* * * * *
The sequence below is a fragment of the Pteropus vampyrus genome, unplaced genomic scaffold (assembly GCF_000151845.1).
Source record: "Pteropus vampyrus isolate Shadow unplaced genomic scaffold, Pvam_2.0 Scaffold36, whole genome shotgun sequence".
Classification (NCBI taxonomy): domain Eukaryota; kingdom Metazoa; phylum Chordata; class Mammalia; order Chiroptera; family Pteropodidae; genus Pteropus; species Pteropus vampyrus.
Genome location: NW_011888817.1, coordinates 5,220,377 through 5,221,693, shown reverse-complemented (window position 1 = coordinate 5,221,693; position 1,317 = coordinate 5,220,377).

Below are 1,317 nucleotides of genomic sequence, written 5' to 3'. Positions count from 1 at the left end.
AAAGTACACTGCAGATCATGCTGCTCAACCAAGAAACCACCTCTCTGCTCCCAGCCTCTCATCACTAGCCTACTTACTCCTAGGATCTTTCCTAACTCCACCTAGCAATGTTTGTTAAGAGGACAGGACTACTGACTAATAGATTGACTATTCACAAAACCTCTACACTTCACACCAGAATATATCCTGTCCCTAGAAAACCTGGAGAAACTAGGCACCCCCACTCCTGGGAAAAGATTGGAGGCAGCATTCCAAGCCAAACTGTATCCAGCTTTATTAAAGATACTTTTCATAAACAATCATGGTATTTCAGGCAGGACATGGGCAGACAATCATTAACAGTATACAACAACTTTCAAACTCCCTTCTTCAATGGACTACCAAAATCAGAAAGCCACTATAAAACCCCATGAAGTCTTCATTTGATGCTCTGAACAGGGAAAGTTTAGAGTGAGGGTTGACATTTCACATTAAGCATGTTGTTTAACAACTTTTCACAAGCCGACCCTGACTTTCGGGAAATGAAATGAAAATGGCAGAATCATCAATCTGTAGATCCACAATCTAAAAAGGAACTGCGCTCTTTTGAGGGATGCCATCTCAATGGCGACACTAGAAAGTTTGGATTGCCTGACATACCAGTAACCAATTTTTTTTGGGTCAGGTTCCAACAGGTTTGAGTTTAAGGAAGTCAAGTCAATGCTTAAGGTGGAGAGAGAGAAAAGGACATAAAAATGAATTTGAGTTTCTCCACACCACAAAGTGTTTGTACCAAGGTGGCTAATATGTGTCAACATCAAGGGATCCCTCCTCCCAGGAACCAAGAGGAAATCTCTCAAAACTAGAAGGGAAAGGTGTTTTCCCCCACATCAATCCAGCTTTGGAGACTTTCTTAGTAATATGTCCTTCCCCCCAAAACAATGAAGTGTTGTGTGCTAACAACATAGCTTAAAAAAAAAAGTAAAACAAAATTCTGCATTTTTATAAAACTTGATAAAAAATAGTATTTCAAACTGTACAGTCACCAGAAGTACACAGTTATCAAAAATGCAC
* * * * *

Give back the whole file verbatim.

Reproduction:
The sequence below is a fragment of the Pteropus vampyrus genome, unplaced genomic scaffold (assembly GCF_000151845.1).
Source record: "Pteropus vampyrus isolate Shadow unplaced genomic scaffold, Pvam_2.0 Scaffold36, whole genome shotgun sequence".
Classification (NCBI taxonomy): domain Eukaryota; kingdom Metazoa; phylum Chordata; class Mammalia; order Chiroptera; family Pteropodidae; genus Pteropus; species Pteropus vampyrus.
Genome location: NW_011888817.1, coordinates 5,220,377 through 5,221,693, shown reverse-complemented (window position 1 = coordinate 5,221,693; position 1,317 = coordinate 5,220,377).

Below are 1,317 nucleotides of genomic sequence, written 5' to 3'. Positions count from 1 at the left end.
AAAGTACACTGCAGATCATGCTGCTCAACCAAGAAACCACCTCTCTGCTCCCAGCCTCTCATCACTAGCCTACTTACTCCTAGGATCTTTCCTAACTCCACCTAGCAATGTTTGTTAAGAGGACAGGACTACTGACTAATAGATTGACTATTCACAAAACCTCTACACTTCACACCAGAATATATCCTGTCCCTAGAAAACCTGGAGAAACTAGGCACCCCCACTCCTGGGAAAAGATTGGAGGCAGCATTCCAAGCCAAACTGTATCCAGCTTTATTAAAGATACTTTTCATAAACAATCATGGTATTTCAGGCAGGACATGGGCAGACAATCATTAACAGTATACAACAACTTTCAAACTCCCTTCTTCAATGGACTACCAAAATCAGAAAGCCACTATAAAACCCCATGAAGTCTTCATTTGATGCTCTGAACAGGGAAAGTTTAGAGTGAGGGTTGACATTTCACATTAAGCATGTTGTTTAACAACTTTTCACAAGCCGACCCTGACTTTCGGGAAATGAAATGAAAATGGCAGAATCATCAATCTGTAGATCCACAATCTAAAAAGGAACTGCGCTCTTTTGAGGGATGCCATCTCAATGGCGACACTAGAAAGTTTGGATTGCCTGACATACCAGTAACCAATTTTTTTTGGGTCAGGTTCCAACAGGTTTGAGTTTAAGGAAGTCAAGTCAATGCTTAAGGTGGAGAGAGAGAAAAGGACATAAAAATGAATTTGAGTTTCTCCACACCACAAAGTGTTTGTACCAAGGTGGCTAATATGTGTCAACATCAAGGGATCCCTCCTCCCAGGAACCAAGAGGAAATCTCTCAAAACTAGAAGGGAAAGGTGTTTTCCCCCACATCAATCCAGCTTTGGAGACTTTCTTAGTAATATGTCCTTCCCCCCAAAACAATGAAGTGTTGTGTGCTAACAACATAGCTTAAAAAAAAAAGTAAAACAAAATTCTGCATTTTTATAAAACTTGATAAAAAATAGTATTTCAAACTGTACAGTCACCAGAAGTACACAGTTATCAAAAATGCAC